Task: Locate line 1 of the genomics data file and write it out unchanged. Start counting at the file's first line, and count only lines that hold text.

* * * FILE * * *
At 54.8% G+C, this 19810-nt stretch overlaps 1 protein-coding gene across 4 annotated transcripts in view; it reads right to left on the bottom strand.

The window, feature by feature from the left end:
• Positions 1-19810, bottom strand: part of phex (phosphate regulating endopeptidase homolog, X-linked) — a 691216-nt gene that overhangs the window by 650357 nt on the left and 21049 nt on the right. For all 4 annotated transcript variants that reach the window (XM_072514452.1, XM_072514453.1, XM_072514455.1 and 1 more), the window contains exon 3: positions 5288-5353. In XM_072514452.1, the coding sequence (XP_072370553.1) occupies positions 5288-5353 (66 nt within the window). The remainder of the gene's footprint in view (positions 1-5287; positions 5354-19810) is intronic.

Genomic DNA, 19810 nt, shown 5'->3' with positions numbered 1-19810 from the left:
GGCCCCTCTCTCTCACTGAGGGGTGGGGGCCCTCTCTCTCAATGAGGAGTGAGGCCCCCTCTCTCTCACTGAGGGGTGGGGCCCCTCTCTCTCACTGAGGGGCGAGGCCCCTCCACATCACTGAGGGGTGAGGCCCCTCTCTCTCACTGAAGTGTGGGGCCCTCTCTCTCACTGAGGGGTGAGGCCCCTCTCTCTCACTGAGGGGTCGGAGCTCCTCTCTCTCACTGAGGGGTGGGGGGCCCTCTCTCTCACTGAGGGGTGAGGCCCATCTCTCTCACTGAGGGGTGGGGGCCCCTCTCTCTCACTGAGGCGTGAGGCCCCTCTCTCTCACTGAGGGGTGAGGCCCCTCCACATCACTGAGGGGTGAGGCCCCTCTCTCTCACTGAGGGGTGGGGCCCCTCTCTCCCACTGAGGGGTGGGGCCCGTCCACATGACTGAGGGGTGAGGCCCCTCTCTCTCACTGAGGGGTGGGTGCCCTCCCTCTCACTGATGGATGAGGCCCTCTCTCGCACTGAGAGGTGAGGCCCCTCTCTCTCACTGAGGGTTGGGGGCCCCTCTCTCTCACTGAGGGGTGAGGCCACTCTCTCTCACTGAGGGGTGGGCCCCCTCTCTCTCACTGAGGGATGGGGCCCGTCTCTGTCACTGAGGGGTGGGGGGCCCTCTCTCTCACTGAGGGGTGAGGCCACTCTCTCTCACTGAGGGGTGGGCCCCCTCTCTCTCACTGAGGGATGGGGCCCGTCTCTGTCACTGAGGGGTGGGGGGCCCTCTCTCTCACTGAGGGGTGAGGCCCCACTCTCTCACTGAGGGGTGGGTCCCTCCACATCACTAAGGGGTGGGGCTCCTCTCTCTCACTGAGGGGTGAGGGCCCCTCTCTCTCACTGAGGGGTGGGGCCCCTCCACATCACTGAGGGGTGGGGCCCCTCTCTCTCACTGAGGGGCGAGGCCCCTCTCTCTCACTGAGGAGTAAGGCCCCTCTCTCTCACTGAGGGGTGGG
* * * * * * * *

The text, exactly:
At 54.8% G+C, this 19810-nt stretch overlaps 1 protein-coding gene across 4 annotated transcripts in view; it reads right to left on the bottom strand.